You can never go back. We’re here where we are and that’s the end of it. But, we can still get a feeling for what history at the human level gave to our forefathers.
Go to the country. Go to the rice paddies and the wheat fields and the threshing barns and the animal sheds. Sit if you can and try to think of what each passing day was like for our ancestors who had this as their daily view and daily sense of identity.
They were an extension of the land. They worked it as much as it worked them. There was a life of necessary balance requiring that what was taken out be put back. It was a whole different world than living in the 21st floor in a condominium linked to an unrecognizable ground by a stainless steel elevator.
A rural vacation is your chance to go farming in your own history, to avoid the world of Disneyland rocket museums and space fantasy rides and to become part of a whole different world with different pressures and different values and a very different way of thinking.
In most of our countries, in the early 1800’s, 60% of the population were rural. Lonely farms feeding tiny villages with a church and a school and a store feeding provincial towns with perhaps a restaurant, law office, a municipal court and a welcome bar.
Few lived in cities and for most of those who did, life was seen as brutal and short so a rural vacation is really a chance to find out what we were for all of history before the last 100 years. There was nothing romantic about the country life except for the Downton Abbey brigade and its ilk.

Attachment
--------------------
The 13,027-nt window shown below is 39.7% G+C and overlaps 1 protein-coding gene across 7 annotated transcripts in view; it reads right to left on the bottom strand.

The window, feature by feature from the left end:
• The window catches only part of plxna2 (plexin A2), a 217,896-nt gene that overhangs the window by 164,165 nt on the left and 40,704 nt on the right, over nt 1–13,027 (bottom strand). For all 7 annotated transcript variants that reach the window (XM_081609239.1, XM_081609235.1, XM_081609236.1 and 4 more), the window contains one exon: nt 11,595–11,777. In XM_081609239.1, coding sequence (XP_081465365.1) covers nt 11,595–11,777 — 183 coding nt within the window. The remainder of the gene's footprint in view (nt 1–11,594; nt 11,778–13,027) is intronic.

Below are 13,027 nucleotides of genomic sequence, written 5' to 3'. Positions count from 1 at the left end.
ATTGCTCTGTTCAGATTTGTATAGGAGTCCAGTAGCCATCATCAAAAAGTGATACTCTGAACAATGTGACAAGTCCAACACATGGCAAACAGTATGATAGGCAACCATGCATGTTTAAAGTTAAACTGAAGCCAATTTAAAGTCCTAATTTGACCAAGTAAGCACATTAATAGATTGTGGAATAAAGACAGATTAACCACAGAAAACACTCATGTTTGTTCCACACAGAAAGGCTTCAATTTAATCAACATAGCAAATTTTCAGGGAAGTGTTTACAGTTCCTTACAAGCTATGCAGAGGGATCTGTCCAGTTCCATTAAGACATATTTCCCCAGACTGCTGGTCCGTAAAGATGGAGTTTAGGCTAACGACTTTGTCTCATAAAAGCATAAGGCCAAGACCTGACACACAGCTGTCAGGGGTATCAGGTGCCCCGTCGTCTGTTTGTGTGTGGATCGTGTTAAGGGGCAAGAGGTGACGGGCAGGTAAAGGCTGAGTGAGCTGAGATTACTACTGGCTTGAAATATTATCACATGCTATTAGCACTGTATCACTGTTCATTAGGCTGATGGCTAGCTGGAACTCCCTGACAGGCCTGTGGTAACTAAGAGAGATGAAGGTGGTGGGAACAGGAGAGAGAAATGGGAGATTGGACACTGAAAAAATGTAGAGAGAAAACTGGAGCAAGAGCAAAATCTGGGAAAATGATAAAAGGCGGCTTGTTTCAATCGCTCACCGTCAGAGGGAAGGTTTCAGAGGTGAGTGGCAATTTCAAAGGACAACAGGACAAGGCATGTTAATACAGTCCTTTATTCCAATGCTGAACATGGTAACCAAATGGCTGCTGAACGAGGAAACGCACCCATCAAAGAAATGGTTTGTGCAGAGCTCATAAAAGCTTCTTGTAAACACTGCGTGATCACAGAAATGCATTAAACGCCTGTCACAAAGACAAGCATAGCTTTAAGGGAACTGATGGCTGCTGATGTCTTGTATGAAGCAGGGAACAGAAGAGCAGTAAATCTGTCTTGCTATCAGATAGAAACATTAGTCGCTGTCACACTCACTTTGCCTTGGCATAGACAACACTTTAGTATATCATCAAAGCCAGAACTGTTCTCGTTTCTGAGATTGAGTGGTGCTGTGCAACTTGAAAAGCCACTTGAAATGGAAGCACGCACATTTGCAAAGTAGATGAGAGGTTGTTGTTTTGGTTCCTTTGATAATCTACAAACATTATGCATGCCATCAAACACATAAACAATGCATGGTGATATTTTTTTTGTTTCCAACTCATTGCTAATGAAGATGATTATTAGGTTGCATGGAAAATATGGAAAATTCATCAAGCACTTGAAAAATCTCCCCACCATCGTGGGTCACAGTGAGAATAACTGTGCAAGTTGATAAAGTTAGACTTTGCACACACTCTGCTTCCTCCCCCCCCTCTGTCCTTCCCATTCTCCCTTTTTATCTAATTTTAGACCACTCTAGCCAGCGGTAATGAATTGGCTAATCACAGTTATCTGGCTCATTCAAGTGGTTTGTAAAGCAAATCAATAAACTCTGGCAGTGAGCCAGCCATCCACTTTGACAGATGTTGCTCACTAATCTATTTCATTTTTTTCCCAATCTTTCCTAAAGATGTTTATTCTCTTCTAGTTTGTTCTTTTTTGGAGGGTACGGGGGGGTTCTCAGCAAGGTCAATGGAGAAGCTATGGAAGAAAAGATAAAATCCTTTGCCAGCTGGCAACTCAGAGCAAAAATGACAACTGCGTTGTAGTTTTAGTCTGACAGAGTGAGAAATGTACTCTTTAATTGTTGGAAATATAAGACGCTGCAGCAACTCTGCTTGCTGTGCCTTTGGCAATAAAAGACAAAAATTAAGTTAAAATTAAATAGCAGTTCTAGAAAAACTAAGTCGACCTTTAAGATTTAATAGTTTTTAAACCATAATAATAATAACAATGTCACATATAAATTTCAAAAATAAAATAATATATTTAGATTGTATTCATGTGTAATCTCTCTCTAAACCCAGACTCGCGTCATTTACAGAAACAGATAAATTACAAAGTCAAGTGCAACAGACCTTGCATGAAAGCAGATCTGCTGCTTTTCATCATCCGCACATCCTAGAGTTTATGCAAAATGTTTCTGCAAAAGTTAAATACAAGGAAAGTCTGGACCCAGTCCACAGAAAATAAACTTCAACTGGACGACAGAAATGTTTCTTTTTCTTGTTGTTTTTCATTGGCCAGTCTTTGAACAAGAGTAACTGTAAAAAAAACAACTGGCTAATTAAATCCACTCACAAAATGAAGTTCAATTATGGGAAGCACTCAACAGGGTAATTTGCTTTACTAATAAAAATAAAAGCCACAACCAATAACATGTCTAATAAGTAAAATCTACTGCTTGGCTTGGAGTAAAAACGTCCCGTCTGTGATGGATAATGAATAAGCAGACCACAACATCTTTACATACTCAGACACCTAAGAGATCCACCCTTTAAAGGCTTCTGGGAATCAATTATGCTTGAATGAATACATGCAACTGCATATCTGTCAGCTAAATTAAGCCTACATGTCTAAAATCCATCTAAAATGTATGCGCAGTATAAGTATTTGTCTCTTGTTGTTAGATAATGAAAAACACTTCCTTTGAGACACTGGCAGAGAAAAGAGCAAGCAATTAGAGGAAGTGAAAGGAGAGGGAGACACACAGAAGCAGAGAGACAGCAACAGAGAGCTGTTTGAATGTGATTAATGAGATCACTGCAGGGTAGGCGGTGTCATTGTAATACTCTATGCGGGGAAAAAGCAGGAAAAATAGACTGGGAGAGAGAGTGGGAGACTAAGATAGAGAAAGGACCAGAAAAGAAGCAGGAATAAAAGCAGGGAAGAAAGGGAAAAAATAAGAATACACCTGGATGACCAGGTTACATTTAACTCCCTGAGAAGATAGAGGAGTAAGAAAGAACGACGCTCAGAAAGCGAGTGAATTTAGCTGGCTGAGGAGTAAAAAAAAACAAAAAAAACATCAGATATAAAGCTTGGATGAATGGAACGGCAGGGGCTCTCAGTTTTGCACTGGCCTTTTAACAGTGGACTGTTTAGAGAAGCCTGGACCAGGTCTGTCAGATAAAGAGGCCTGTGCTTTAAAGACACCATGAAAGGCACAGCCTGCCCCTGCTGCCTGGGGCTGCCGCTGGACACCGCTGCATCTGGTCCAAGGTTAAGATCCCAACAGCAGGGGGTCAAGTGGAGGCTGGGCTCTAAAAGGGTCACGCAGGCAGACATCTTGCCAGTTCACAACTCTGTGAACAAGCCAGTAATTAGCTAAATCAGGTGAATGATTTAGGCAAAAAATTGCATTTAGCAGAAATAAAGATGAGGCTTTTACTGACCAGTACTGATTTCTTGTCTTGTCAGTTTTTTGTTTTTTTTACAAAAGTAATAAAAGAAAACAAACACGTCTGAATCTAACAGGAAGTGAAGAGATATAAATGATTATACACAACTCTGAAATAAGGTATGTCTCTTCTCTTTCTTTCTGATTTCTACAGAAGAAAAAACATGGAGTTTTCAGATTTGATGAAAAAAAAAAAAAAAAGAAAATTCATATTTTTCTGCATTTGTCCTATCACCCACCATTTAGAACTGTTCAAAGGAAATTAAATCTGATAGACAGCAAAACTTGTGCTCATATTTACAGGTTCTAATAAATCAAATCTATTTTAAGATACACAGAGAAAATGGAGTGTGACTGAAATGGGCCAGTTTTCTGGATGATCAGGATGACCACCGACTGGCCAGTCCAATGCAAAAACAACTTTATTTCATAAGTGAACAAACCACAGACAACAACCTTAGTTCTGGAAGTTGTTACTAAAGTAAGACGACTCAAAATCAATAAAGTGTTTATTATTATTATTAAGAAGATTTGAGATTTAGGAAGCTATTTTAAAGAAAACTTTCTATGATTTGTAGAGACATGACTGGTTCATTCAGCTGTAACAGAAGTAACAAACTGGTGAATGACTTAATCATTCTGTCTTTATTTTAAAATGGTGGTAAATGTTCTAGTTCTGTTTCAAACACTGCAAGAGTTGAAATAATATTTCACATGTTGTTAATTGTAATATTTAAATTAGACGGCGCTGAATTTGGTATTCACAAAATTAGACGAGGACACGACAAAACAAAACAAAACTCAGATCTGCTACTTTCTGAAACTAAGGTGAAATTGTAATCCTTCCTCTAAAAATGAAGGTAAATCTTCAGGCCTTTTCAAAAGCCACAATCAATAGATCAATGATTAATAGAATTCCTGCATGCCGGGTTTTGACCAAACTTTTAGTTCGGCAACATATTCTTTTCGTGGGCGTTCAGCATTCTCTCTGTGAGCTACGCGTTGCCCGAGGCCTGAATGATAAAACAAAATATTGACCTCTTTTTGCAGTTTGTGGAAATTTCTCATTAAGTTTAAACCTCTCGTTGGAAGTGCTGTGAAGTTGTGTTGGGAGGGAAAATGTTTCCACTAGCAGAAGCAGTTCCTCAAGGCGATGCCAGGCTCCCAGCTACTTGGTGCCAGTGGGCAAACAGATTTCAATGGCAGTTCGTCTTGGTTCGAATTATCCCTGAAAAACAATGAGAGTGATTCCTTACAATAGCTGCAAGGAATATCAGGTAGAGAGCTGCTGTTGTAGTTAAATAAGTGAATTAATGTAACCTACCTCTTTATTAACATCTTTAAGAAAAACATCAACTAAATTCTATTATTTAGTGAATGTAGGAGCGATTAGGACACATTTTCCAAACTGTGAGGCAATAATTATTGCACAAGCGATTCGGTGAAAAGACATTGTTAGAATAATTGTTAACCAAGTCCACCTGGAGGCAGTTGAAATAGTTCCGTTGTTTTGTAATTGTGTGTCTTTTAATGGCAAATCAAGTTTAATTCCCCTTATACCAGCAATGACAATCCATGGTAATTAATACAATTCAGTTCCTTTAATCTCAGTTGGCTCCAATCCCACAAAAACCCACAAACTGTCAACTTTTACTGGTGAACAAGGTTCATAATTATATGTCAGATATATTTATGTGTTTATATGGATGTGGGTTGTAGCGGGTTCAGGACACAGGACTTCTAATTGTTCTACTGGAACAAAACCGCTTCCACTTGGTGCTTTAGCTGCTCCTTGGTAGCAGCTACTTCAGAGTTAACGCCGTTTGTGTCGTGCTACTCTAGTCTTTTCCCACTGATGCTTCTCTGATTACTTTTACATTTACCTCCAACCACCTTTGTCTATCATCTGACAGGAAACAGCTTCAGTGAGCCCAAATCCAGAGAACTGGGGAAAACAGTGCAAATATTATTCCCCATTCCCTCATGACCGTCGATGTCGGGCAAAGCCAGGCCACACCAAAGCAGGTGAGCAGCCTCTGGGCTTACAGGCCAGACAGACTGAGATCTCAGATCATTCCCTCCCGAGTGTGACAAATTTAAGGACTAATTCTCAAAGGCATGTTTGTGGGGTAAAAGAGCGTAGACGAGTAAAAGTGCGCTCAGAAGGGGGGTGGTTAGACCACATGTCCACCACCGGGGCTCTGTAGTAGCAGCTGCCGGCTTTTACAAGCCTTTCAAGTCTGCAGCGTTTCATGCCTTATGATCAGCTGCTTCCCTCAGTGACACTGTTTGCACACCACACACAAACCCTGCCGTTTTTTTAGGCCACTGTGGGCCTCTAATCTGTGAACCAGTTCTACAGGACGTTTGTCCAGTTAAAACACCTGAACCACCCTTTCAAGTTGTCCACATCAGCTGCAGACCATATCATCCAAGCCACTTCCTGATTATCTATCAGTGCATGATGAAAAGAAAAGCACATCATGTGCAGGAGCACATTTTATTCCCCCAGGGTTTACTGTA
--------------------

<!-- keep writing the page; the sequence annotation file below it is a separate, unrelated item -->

Working a team pulling logs or a plow or a wagon was tough dangerous work. Preparing food from absolute scratch everyday was a total commitment.
Almost any household chore with no electricity was consummately demanding but people had a relationship with the animals and the trees and crops and rivers with whom they shared their lives. There was no race through life to an old people’s home.
There was a family that started working as soon as they could walk and cared for their old folks until they cross the rainbow bridge.
Each generation had to find tasks and were respected for contributing within those expectations. So, a rural vacation is not only a chance to participate in some of the old farming chores but a chance to put yourself into the history you’ve grown from.
The country is a different world, a different life and a daily challenge in a totally different way than performing in an office or university or factory. Today, wer’e obsessed with physical fitness, a problem that sunrise to sunset farm folk were not very concerned with. We are completely detached from the sources of our food. Other than on television, most children have never seen a cow or a horse or they think of a goat as just like what mommy calls Grandpa.
But it’s not lost. It’s all out there and children deserve to see it and live it a bit and get a feeling for our history as a measuring rod to assess the concept of progress, the meaning of success, and the terrible linkage between what we’ve gained and what we’ve lost.
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